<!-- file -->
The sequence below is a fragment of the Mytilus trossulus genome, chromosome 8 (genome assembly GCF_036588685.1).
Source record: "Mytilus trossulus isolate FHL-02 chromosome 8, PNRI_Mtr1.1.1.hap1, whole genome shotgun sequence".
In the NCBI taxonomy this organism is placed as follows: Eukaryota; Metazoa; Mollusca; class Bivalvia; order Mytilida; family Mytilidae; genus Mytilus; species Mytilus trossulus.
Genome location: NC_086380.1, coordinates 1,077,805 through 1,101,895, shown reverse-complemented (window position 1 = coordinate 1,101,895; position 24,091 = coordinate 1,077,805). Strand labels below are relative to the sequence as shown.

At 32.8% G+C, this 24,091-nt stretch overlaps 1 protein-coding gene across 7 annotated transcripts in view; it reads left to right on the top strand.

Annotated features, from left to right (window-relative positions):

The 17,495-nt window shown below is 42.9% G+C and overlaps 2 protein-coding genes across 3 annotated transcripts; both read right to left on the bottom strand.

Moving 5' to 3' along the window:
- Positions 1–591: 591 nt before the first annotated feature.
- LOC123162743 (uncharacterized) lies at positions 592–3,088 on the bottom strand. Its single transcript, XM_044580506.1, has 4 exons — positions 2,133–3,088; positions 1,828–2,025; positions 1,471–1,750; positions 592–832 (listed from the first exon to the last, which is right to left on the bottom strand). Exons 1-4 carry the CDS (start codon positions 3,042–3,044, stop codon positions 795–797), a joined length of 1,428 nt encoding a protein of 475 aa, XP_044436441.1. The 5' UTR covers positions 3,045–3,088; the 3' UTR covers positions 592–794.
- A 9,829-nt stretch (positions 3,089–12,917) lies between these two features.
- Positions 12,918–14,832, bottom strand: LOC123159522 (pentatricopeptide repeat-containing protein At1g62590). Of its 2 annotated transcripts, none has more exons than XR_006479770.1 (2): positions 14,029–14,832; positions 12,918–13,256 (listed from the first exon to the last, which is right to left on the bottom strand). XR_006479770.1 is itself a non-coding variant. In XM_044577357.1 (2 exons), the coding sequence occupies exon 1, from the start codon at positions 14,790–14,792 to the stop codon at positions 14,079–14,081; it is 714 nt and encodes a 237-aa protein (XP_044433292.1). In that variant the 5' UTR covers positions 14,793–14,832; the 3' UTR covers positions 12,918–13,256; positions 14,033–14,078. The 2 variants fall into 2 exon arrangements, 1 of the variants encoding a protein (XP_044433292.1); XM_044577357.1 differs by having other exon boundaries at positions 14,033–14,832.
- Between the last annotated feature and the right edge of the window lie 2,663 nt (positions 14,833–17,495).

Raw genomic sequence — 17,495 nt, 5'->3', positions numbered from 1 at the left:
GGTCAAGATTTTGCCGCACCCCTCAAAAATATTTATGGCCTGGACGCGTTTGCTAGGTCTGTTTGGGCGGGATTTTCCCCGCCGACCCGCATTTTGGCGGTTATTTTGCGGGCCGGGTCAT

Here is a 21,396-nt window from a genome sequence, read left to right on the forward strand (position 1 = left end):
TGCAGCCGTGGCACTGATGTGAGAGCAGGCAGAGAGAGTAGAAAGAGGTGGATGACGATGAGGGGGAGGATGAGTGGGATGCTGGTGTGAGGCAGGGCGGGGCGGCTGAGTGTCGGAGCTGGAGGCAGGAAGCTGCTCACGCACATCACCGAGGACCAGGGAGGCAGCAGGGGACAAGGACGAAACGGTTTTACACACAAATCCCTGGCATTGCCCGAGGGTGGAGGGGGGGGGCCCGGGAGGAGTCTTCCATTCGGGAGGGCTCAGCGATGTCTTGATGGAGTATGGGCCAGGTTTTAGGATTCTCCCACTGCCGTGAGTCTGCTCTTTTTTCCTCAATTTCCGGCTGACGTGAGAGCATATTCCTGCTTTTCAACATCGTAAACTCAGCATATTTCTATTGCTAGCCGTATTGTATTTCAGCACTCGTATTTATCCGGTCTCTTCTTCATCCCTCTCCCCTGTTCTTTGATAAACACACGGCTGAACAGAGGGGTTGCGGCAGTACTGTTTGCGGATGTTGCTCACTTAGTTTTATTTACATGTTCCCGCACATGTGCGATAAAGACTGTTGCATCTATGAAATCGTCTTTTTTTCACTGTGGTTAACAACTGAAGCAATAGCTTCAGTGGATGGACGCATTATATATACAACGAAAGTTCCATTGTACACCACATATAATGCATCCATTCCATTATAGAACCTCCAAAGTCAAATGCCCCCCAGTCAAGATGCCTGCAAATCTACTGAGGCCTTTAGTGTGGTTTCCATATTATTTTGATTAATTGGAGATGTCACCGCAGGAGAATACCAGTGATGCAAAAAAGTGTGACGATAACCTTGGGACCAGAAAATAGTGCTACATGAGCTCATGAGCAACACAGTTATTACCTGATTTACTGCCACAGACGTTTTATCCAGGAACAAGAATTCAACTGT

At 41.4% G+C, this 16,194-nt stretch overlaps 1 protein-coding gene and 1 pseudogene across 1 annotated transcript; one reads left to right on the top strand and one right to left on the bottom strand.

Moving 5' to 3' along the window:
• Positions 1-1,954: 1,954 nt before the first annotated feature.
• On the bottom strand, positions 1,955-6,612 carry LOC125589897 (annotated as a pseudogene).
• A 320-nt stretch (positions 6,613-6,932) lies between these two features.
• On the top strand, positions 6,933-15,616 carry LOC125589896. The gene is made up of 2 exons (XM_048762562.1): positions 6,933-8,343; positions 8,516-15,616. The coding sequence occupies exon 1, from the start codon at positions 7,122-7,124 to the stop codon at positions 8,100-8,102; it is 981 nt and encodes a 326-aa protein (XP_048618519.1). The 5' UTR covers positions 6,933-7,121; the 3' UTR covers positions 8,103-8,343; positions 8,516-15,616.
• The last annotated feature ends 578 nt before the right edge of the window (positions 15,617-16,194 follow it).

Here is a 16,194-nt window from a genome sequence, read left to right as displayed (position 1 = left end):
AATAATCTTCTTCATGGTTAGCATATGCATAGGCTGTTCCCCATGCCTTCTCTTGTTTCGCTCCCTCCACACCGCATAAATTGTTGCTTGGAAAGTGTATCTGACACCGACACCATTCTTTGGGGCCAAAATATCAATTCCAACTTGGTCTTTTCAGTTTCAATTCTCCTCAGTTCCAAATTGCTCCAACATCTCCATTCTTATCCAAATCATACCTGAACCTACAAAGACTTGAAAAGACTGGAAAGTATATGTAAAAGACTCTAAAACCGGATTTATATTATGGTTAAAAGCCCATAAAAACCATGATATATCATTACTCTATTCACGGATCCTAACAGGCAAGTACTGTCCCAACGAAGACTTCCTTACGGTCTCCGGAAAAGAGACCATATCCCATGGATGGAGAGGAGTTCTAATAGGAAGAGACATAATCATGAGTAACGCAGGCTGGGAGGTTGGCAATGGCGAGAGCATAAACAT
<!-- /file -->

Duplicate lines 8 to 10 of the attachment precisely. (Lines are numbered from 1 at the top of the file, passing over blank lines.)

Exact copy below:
Moving 5' to 3' along the window:
- Positions 1–591: 591 nt before the first annotated feature.
- LOC123162743 (uncharacterized) lies at positions 592–3,088 on the bottom strand. Its single transcript, XM_044580506.1, has 4 exons — positions 2,133–3,088; positions 1,828–2,025; positions 1,471–1,750; positions 592–832 (listed from the first exon to the last, which is right to left on the bottom strand). Exons 1-4 carry the CDS (start codon positions 3,042–3,044, stop codon positions 795–797), a joined length of 1,428 nt encoding a protein of 475 aa, XP_044436441.1. The 5' UTR covers positions 3,045–3,088; the 3' UTR covers positions 592–794.